Last reviewed:

Survival for bowel cancer is strongly related to stage of the disease at diagnosis.

One-year net survival for bowel cancer is highest for patients diagnosed at stage I, and lowest for those diagnosed at stage IV, 2014 data for England show.[1] 98% of patients diagnosed at stage I survived their disease for at least one year, versus 40% of patients diagnosed at stage IV.[1

One-year relative survival for unknown stage bowel cancer is 54%. Lack of staging information may in some cases reflect advanced stage at diagnosis: for example very unwell patients may not undergo staging tests if the invasiveness of the testing outweighs the potential benefit of obtaining stage information.[1]

Bowel Cancer (C18-C20), One-Year One-Year Age Standardised Net Survival by Stage, Adults (Ages 15-99 Years), England 2014

For patients diagnosed at stage IV, one-year net survival is significantly higher for males than for females, with an absolute survival difference of 8 percentage points. One-year survival is similar between the sexes at all other stages.[1]

For patients diagnosed at stage II or stage IV, one-year relative survival is significantly higher among patients in the most deprived areas versus those in the least deprived areas, with absolute survival differences of 4 and 8 percentage points respectively, 2012 data for England show. One-year survival is similar between deprivation groups at all other stages.[2]

Five-year survival for bowel cancer shows a much more rapid decrease in survival between Stages I and IV. In men, five-year relative survival ranges from 95% at Stage I to 7% at Stage IV for patients diagnosed during 2002-2006 in the former Anglia Cancer Network.[3] In women, five-year survival ranges from 100% at Stage I to 8% at Stage IV. There are no significant differences in five-year survival between men and women at any of the stages.

Bowel Cancer (C18-C20), Five-Year Relative Survival by Stage, Adults (Aged 15-99 Years), Former Anglia Cancer Network, 2002-2006

References

  1. Office for National Statistics, Cancer survival by stage at diagnosis for England, 2016.
  2. National Cancer Intelligence Network. Stage Breakdown by CCG 2013. London: NCIN; 2015.
  3. Data were provided by The National Cancer Registration Service, Eastern Office on request. Similar data can be found here: http://www.ncras.nhs.uk/ncrs-east/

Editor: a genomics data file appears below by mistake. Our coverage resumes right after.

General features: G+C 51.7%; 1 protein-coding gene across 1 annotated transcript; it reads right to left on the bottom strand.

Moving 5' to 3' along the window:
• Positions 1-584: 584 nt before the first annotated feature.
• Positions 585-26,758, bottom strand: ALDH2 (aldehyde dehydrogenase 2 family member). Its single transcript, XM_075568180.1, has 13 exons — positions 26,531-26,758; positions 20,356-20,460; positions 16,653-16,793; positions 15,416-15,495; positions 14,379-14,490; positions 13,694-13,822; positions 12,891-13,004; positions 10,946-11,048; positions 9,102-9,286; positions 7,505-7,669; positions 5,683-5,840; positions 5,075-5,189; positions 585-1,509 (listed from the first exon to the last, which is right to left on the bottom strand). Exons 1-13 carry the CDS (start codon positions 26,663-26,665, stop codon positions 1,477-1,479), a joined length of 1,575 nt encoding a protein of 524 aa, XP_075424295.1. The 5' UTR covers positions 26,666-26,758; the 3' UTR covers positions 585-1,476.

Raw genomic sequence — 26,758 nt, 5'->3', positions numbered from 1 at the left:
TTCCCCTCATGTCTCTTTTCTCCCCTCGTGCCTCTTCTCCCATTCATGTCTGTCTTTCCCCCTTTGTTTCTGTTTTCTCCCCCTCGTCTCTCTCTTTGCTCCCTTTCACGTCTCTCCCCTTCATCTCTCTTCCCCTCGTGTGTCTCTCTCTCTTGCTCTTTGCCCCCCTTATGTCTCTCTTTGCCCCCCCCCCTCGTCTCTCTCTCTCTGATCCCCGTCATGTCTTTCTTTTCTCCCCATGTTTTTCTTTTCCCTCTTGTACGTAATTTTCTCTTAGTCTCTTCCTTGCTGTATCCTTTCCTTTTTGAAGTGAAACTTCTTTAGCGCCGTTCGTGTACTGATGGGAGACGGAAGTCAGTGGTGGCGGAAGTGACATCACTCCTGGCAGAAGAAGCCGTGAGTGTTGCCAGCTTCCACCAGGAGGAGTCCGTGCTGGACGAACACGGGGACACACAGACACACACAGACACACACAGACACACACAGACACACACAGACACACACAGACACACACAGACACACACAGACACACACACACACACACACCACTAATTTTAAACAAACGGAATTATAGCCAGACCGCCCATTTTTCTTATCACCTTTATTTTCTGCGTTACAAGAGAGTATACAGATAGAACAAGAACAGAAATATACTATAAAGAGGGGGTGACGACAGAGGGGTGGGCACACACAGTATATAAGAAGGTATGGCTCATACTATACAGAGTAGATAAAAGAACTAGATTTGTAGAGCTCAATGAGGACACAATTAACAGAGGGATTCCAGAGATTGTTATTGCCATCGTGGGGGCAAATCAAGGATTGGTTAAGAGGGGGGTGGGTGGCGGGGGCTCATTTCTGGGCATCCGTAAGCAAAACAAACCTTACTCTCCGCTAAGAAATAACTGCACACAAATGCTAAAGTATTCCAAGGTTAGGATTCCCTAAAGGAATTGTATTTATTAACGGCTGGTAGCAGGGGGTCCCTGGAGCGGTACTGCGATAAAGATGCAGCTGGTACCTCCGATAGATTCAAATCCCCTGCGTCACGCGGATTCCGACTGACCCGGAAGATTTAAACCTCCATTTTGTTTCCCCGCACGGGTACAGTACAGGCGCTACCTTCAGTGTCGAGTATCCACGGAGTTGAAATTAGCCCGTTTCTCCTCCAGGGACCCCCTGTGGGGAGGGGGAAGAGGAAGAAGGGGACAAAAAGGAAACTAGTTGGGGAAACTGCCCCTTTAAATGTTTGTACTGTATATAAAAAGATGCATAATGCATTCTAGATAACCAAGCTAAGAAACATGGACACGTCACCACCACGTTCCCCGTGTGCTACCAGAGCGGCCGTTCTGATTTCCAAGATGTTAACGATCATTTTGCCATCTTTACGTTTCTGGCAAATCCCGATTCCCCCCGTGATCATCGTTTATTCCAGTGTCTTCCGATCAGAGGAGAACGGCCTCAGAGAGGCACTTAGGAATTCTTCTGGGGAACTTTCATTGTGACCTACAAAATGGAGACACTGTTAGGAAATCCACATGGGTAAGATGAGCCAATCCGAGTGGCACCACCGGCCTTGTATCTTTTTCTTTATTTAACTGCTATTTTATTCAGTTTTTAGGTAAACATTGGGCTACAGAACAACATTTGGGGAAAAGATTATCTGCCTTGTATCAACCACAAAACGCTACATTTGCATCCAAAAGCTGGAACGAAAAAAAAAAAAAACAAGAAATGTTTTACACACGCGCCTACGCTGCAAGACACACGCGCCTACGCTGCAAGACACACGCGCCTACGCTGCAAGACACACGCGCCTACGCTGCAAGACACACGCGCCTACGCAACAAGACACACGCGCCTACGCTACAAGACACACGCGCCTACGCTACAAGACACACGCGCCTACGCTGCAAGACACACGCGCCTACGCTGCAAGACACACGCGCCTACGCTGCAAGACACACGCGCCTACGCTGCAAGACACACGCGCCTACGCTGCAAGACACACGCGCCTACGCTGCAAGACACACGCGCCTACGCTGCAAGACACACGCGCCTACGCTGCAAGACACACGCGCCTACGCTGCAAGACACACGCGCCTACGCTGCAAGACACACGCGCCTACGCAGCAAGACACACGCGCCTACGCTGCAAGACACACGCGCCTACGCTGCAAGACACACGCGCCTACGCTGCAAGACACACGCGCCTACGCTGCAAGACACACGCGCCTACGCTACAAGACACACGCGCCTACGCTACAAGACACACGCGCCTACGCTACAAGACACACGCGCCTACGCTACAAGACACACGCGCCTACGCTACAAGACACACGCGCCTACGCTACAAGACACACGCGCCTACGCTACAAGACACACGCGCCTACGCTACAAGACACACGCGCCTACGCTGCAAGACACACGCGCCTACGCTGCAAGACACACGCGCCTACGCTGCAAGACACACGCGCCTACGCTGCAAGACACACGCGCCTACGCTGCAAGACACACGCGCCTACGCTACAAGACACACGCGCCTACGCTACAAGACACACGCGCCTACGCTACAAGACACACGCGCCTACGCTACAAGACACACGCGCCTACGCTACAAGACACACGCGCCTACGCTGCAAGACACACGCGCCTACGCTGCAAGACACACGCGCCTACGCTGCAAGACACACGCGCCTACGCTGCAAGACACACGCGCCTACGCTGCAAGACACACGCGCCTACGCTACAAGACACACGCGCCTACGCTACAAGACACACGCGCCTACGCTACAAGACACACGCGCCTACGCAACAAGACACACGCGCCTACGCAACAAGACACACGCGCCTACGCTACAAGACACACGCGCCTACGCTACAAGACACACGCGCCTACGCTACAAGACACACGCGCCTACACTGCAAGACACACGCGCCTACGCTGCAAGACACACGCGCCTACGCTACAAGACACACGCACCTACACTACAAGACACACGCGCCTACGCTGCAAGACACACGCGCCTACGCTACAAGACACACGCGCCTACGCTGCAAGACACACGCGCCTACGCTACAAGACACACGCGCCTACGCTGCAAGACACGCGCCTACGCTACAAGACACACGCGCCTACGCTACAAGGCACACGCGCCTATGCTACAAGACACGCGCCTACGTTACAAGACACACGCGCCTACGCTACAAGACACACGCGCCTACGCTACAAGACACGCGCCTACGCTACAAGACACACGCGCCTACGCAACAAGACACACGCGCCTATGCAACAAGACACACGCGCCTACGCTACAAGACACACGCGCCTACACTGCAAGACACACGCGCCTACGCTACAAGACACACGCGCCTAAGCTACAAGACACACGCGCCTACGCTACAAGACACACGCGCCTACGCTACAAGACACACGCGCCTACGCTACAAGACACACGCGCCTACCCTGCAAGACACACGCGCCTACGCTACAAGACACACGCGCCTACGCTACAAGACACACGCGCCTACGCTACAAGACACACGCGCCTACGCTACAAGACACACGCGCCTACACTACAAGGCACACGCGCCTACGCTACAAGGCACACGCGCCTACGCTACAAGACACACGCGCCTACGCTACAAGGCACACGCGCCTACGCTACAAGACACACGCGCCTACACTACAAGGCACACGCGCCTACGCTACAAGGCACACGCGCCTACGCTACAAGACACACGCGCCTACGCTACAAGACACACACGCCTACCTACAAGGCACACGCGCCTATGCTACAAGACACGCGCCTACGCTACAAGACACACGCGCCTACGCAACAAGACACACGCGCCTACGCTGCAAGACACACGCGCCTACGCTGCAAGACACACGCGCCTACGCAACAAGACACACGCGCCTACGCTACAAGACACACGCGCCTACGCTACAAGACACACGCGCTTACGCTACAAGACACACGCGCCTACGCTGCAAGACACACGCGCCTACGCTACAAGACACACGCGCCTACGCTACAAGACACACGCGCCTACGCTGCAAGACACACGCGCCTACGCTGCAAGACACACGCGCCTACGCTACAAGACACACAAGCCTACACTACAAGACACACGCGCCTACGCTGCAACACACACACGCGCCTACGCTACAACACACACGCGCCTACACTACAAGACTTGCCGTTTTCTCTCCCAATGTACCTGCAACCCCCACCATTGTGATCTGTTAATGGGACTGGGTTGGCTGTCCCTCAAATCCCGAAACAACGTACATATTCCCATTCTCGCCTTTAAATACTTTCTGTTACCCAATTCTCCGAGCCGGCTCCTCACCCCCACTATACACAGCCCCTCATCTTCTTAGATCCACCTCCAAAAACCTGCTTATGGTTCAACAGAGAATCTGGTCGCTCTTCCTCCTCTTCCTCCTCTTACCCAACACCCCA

About this data

Data is for: England, 2014 (one-year), Former Anglia Cancer Network, 2002-2006 (five-year), ICD-10 C18-C20

Survival statistics give an overall picture of survival and the survival time experienced by an individual patient may be much higher or lower, depending on specific patient and tumour characteristics.

Last reviewed:

There is also an advantage of between 5% and 9% in five-year relative survival for the most affluent patients compared with the most deprived groups.[1]

Last reviewed:

Colon cancer survival in the UK compared to Europe

Five-year relative survival for colon cancer in men in England (51%) is below the average for Europe (56%). Wales (50%) and Scotland (54%) are also below the European average but Northern Ireland (53%) is similar to the European average.[1] Across the European countries for which data is available, five-year relative survival in men ranges from 43% (Latvia) to 61% (Germany).[1]

Five-year relative survival for colon cancer in women in England (52%) is below the average for Europe (56%). Wales (50%) and Scotland (54%) are also below the European average but Northern Ireland (55%) is similar to the European average.[1] Across the European countries for which data is available, five-year relative survival in women ranges from 43% (Latvia) to 65% (Iceland).[1]

Colon Cancer (C18), Age-Standardised Five-Year Relative Survival, Adults (Aged 15+), European Countries, 2000-2007

Data consists of both observed and predicted 5-year relative survival. Where sufficient follow-up was not available for recently diagnosed patients the period approach was used to predict 5-year cohort survival.

Possible explanations for persistent international differences in survival include differences in cancer biology, use of diagnostic tests and screening, stage at diagnosis, access to high-quality care, and data collection practices.[1]

Rectal cancer survival in the UK compared to Europe

Five-year relative survival for rectal cancer in men in England (53%) is below the average for Europe (55%). Wales (49%) is also below the European average but Scotland (53%) and Northern Ireland (52%) are similar to the European average.[1] Across the European countries for which data is available, five-year relative survival in men ranges from 37% (Latvia) to 78% (Iceland).[1]

Five-year relative survival for rectal cancer in women in England (56%) is below the average for Europe (58%). Wales (57%), Scotland (56%) and Northern Ireland (58%) are similar to the European average.[1] Across the European countries for which data is available, five-year relative survival in women ranges from 36% (Latvia) to 67% (Iceland).[1]

Rectal Cancer (C19, C20, C21), Age-Standardised Five-Year Relative Survival, Adults (Aged 15+), European Countries, 2000-2007

Data consists of both observed and predicted 5-year relative survival. Where sufficient follow-up was not available for recently diagnosed patients the period approach was used to predict 5-year cohort survival.

Possible explanations for persistent international differences in survival include differences in cancer biology, use of diagnostic tests and screening, stage at diagnosis, access to high-quality care, and data collection practices.[1]

References

  1. De Angelis R, Sant M, Coleman MP, et al. Cancer survival in Europe 1999-2007 by country and age: results of EUROCARE-5 - a population-based study. Lancet Oncol 2014;15:23-34

About this data

Data is for: 29 European countries, patients diagnosed in 2000-2007 and followed up to 2008, colon and rectal cancer (International Classification of Diseases for Oncology [ICD-O-3] C19, C20, C21).

Last reviewed: